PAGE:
Seabaugh closed out his career by winning all four events at the 2019 state finals, including fighting off an illness to set a new Class 1 record in the 500 free.
In true Seabaugh fashion, he won the 200 free race on less than 10 minutes of rest after helping Cape win the 200 medley relay (swimming breaststroke this year), while he helped his team win the 400 free relay just minutes after winning the 500 (and he did so by having the fastest lead-off split in the meet).
“Attitude is really important,” Powell said, “and Daniel has definitely had some ups and downs. He has learned, and this is what you want all of your athletes to do, learn how to handle the upsides, but also manage the disappointments and the setbacks.
“Where you can learn from those and come back stronger and manage all of the challenges that you are probably going to face.”
The 2019-20 All-Southeast Missourian Boy’s Swimming and Diving Team
Daniel Seabaugh, senior, Cape Central
The Missouri recruit won four state championships at the 2019 MSHSAA Class 1 State Finals, including setting a record in the 500 free. He is also a finalist for the 2019-20 Semoball Awards in the sport.
Dylan Jordan, senior, Cape Central
The Tiger diver finished 12th in the MSHSAA Class 1 state finals by totaling 358.10 points.
Jacob Benning, senior, Cape Central
The Missouri State recruit had a star-struck end to his high school career, as he was part of the winning 200 medley relay and 400 free relay squads, while individually, he finished runner-up in the 100 back and 100 races, though he broke the Class 1 records in both. He is also a 2019-20 Semoball Awards finalist.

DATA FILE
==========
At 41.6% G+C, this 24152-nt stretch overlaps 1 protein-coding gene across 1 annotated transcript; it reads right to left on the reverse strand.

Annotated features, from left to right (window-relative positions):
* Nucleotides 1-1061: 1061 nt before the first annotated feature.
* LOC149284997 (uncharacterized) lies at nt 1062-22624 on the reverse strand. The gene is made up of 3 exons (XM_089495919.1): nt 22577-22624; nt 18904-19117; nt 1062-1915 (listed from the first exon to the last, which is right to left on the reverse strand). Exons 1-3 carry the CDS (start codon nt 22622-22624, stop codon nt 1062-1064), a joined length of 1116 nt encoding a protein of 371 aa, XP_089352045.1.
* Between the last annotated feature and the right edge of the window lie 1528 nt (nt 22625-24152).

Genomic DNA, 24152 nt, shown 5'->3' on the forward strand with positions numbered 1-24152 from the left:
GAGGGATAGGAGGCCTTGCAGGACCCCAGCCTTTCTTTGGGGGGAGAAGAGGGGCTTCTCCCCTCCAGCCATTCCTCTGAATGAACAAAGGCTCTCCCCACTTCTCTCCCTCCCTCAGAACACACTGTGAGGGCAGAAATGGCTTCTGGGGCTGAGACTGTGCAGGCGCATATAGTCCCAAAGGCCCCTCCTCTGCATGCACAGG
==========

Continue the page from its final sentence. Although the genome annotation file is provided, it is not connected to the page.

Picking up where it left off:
Truman Vines, senior, Cape Central
Vines fought through injuries all season and capped his career by helping the Tigers win the 400 free relay race. He also placed ninth in the 200 free relay, while also placing ninth in the 50 free and 11th in the 100 free.
Jack Maxton, junior, Cape Central
The future star of the Tigers following the graduation of a heralded senior class, Maxton was on the winning 400 free relay team, while he placed ninth in the 200 free relay. Individually, Maxton placed third in the 100 fly and fifth in the 100 breast. He is also a 2019-20 Semoball Awards Finalist.
Nicholas Hux, senior, Notre Dame
The senior Bulldog was part of the largest contingent to represent the school at the MSHSAA State Finals in program history. He helped Notre Dame place fourth in the 200 free relay and ninth in the 400 free relay. As an individual, Hux placed sixth in the 200 free and fifth in the 500 free events. He is a 2019-20 Semoball Awards Finalist.
Drew Barber, junior, Notre Dame
The relative newcomer to the sport has made astonishing strides in his development and that showed this year, as he led-off the fourth-place effort in the 200 free relay and also helped Notre Dame take ninth in the 400 free relay. In the 50 free, Barber took seventh place and finished 19th in the 100 free. He is a 2019-20 Semoball Awards Finalist.
Trent Pallus, sophomore, Jackson
The young Indian swimmer was the program’s lone competitor to advance to the finals of the state meet. He took 16th in the 100 breast.
Josh Glenn, senior, Cape Central
The Tiger senior qualified for the state meet in four events, helping Cape win the 200 medley relay and taking ninth in the 200 free relay. As an individual, Glenn 19th in the 100 fly and 29th in the 200 IM.
Nick Landewe, junior, Notre Dame
Landewe qualified for the state finals in four events. He helped the Bulldogs finish 12th in the 200 medley relay and ninth in the 400 free relay. Individually, he placed 21st in the 500 free and 25th in the 200 IM.
This story will be published in Thursday's print edition of the Southeast Missourian.